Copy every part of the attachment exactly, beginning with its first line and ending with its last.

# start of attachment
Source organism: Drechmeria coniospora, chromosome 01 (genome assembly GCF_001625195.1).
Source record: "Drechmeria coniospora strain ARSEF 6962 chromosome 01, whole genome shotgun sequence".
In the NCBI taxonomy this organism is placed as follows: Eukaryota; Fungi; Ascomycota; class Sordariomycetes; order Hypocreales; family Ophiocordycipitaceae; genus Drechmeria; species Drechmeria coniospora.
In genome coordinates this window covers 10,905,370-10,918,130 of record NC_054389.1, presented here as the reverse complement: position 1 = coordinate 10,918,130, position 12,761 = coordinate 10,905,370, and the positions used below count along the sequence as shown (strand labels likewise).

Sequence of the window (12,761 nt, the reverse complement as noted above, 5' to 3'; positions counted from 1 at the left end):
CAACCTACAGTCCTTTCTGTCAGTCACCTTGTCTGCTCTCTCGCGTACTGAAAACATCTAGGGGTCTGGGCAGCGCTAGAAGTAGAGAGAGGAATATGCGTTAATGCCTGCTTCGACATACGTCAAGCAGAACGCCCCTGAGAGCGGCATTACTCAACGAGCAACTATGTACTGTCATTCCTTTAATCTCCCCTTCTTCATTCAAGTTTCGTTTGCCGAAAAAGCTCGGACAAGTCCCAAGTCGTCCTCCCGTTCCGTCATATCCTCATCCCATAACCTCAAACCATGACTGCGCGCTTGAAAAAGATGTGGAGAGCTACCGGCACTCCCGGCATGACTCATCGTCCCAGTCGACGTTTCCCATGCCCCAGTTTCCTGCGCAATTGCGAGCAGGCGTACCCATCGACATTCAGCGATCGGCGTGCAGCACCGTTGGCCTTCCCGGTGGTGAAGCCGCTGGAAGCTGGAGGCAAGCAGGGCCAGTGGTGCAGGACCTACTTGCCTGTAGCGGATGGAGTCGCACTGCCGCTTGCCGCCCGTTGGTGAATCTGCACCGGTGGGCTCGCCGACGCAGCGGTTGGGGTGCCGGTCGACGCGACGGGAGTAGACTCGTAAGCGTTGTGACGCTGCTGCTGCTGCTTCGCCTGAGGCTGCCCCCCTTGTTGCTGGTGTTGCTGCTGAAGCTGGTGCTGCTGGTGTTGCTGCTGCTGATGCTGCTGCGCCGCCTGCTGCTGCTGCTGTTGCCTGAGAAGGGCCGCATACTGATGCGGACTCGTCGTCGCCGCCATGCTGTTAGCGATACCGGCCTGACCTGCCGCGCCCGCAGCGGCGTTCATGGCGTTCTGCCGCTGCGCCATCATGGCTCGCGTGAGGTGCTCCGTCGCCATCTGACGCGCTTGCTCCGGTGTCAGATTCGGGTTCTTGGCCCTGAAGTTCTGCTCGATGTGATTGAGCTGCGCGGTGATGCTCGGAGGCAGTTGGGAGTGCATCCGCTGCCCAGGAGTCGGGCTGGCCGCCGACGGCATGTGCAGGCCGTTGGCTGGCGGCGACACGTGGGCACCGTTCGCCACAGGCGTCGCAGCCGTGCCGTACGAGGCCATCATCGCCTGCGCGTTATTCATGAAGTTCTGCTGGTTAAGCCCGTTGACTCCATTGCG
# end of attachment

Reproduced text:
Source organism: Drechmeria coniospora, chromosome 01 (genome assembly GCF_001625195.1).
Source record: "Drechmeria coniospora strain ARSEF 6962 chromosome 01, whole genome shotgun sequence".
In the NCBI taxonomy this organism is placed as follows: Eukaryota; Fungi; Ascomycota; class Sordariomycetes; order Hypocreales; family Ophiocordycipitaceae; genus Drechmeria; species Drechmeria coniospora.
In genome coordinates this window covers 10,905,370-10,918,130 of record NC_054389.1, presented here as the reverse complement: position 1 = coordinate 10,918,130, position 12,761 = coordinate 10,905,370, and the positions used below count along the sequence as shown (strand labels likewise).

Sequence of the window (12,761 nt, the reverse complement as noted above, 5' to 3'; positions counted from 1 at the left end):
CAACCTACAGTCCTTTCTGTCAGTCACCTTGTCTGCTCTCTCGCGTACTGAAAACATCTAGGGGTCTGGGCAGCGCTAGAAGTAGAGAGAGGAATATGCGTTAATGCCTGCTTCGACATACGTCAAGCAGAACGCCCCTGAGAGCGGCATTACTCAACGAGCAACTATGTACTGTCATTCCTTTAATCTCCCCTTCTTCATTCAAGTTTCGTTTGCCGAAAAAGCTCGGACAAGTCCCAAGTCGTCCTCCCGTTCCGTCATATCCTCATCCCATAACCTCAAACCATGACTGCGCGCTTGAAAAAGATGTGGAGAGCTACCGGCACTCCCGGCATGACTCATCGTCCCAGTCGACGTTTCCCATGCCCCAGTTTCCTGCGCAATTGCGAGCAGGCGTACCCATCGACATTCAGCGATCGGCGTGCAGCACCGTTGGCCTTCCCGGTGGTGAAGCCGCTGGAAGCTGGAGGCAAGCAGGGCCAGTGGTGCAGGACCTACTTGCCTGTAGCGGATGGAGTCGCACTGCCGCTTGCCGCCCGTTGGTGAATCTGCACCGGTGGGCTCGCCGACGCAGCGGTTGGGGTGCCGGTCGACGCGACGGGAGTAGACTCGTAAGCGTTGTGACGCTGCTGCTGCTGCTTCGCCTGAGGCTGCCCCCCTTGTTGCTGGTGTTGCTGCTGAAGCTGGTGCTGCTGGTGTTGCTGCTGCTGATGCTGCTGCGCCGCCTGCTGCTGCTGCTGTTGCCTGAGAAGGGCCGCATACTGATGCGGACTCGTCGTCGCCGCCATGCTGTTAGCGATACCGGCCTGACCTGCCGCGCCCGCAGCGGCGTTCATGGCGTTCTGCCGCTGCGCCATCATGGCTCGCGTGAGGTGCTCCGTCGCCATCTGACGCGCTTGCTCCGGTGTCAGATTCGGGTTCTTGGCCCTGAAGTTCTGCTCGATGTGATTGAGCTGCGCGGTGATGCTCGGAGGCAGTTGGGAGTGCATCCGCTGCCCAGGAGTCGGGCTGGCCGCCGACGGCATGTGCAGGCCGTTGGCTGGCGGCGACACGTGGGCACCGTTCGCCACAGGCGTCGCAGCCGTGCCGTACGAGGCCATCATCGCCTGCGCGTTATTCATGAAGTTCTGCTGGTTAAGCCCGTTGACTCCATTGCG